NEW YORK, NY.-
Richard Armstrong, Director, Solomon R. Guggenheim Foundation and Museum
, and the heirs of the great Russian Suprematist artist, Kazimir Malevich (18781935), announced today an amicable settlement agreement regarding the ownership of the artists work Untitled (ca. 1916), a painting that Peggy Guggenheim acquired in 1942. The terms of the settlement are confidential.
Mr. Armstrong noted, The foundation is pleased to have reached an agreement with the heirs of Kazimir Malevich concerning the painting Untitled, a work that is a cornerstone of the Peggy Guggenheim Collection in Venice. The settlement ensures that this masterpiece will remain in the Peggy Guggenheim Collection so that the public will continue to have the opportunity to see it. Philip Rylands, Director, Peggy Guggenheim Collection, added, Peggy Guggenheims collection, thanks to her foresight and the Guggenheim Foundations stewardship, continues to be a major document of the history of twentieth-century collecting. It is gratifying that the foundation has been able, thanks to this agreement, to fulfill its mission to keep the collection fully intact. A Malevich spokesperson said, It is a tribute to all of the parties that we were able to find a fair solution to such a complicated problem. The Malevich family is gratified that this matter has been resolved in a way that acknowledges Malevichs legacy and his contributions to the history of twentieth-century art and keeps his artwork on public display for all to see and cherish at the Peggy Guggenheim Collection in Venice.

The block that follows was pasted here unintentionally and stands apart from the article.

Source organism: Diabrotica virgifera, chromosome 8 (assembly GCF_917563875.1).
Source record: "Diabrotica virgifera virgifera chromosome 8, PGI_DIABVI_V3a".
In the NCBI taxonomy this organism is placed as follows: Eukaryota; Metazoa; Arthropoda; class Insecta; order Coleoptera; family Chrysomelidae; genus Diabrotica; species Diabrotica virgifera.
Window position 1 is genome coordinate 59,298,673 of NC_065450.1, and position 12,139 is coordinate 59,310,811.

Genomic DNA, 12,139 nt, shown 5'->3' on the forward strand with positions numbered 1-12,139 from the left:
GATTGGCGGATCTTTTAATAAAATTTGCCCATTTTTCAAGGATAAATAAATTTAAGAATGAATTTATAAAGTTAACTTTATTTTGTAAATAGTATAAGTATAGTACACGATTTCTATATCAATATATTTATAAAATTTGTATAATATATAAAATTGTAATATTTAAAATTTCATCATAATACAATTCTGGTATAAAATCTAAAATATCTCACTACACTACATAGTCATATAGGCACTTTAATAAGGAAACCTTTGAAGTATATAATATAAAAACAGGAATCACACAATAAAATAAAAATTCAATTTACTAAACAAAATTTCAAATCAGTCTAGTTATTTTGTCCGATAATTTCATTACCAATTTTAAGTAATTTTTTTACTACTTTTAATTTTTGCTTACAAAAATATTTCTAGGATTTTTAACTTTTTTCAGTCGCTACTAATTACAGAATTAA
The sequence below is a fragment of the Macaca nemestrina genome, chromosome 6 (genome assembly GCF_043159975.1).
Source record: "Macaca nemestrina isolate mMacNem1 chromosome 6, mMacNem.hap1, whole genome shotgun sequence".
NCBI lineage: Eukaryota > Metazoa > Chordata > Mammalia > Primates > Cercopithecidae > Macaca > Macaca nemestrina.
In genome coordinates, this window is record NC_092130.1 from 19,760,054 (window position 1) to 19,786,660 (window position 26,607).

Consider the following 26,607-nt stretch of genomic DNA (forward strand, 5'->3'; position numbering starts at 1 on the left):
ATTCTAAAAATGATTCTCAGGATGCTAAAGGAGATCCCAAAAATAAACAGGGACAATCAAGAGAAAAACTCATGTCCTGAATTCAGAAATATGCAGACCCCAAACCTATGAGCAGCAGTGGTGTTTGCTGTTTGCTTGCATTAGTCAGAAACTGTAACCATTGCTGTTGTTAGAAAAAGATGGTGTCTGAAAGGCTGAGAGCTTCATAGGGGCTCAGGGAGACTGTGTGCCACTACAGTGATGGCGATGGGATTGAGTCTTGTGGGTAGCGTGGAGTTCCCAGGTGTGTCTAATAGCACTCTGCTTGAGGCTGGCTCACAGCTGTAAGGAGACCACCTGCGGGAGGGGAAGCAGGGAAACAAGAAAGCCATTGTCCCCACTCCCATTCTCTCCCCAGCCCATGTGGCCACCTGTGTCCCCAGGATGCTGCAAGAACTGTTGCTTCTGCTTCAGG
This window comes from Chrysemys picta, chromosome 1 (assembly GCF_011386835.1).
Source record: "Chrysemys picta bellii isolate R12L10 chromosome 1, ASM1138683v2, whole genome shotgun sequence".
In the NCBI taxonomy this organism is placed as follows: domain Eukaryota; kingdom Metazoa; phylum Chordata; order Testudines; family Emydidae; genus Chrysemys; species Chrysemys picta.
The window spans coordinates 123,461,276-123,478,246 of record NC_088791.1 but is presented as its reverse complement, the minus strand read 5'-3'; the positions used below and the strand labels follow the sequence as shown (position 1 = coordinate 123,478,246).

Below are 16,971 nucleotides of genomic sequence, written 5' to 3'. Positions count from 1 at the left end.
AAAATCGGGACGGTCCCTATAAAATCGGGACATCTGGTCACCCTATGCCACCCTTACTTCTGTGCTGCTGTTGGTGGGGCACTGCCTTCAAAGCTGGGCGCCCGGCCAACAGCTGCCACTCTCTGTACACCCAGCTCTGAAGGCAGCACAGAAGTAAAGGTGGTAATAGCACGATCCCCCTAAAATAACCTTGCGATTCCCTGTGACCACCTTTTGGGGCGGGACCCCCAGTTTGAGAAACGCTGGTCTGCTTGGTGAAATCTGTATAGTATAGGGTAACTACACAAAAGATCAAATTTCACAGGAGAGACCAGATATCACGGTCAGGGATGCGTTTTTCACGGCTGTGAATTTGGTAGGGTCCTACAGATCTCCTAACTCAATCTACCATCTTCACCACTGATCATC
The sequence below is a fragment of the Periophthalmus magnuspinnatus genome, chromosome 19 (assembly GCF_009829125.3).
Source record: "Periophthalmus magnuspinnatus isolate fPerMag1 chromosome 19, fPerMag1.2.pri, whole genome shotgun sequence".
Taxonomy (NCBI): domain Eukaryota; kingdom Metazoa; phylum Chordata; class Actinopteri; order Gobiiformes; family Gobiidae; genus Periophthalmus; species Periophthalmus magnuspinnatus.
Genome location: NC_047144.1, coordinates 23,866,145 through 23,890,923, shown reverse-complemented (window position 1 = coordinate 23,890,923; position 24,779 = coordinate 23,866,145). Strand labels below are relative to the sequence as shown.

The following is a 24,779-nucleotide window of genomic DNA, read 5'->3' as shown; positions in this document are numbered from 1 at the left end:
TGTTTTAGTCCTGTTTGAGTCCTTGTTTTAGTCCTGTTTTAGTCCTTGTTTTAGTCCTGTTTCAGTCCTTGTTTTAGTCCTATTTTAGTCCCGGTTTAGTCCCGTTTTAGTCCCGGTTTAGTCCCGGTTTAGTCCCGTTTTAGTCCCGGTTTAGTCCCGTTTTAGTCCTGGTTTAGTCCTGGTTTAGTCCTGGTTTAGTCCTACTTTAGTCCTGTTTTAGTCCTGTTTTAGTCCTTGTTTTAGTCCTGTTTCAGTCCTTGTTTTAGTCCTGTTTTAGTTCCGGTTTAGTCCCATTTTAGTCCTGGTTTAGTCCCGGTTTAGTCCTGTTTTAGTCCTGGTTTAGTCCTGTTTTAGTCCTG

The Malevich work in question was one of a group of approximately seventy paintings, drawings, and architectural models that comprised a retrospective of the artists work held in Berlin in 1927. Just one month into the exhibition, Malevich was compelled to return to the Soviet Union and was subsequently unable to return to Germany. Malevich died in Leningrad in May 1935. Many of the paintings from the 1927 Berlin exhibition consequently spent the greater part of the twentieth century in museums closely associated with the artists legacy, but due to the political circumstances in the Soviet Union, questions regarding their ownership could not be resolved until after the fall of the Iron Curtain. Through their publication and exhibition, these works became a main source of information about Malevichs oeuvre. Ownership questions have arisen in recent years with regard to certain works by Malevich, and the artists family has worked with several museums, including the Guggenheim, to resolve these issues. This effort has resulted in agreements between Malevichs heirs and the museums pursuant to which a number of works have been returned to the heirs, while others have remained in the collections of the museums for the enjoyment of the public.
Beginning February 19, 2010, the Guggenheim will present Malevich in Focus: 19121922, an exhibition that reunites six important works by Malevich last exhibited together in the 1927 retrospective in Berlin. The exhibition includes Untitled, from the Peggy Guggenheim Collection, and Morning in the Village after Snowstorm (1912), a Cubo-Futurist work that entered the collection of the Solomon R. Guggenheim Museum in 1952. The other four paintings, Desk and Room (1913), Painterly Realism of a Football Player (Football Match) (1915),Suprematism, 18th Construction (1915), and Suprematist Painting (Black Cross and Red Oval) (192022) were received by the heirs of Kazimir Malevich from Amsterdam following a settlement between the heirs and the city in 2008, which resolved claims asserted by the heirs.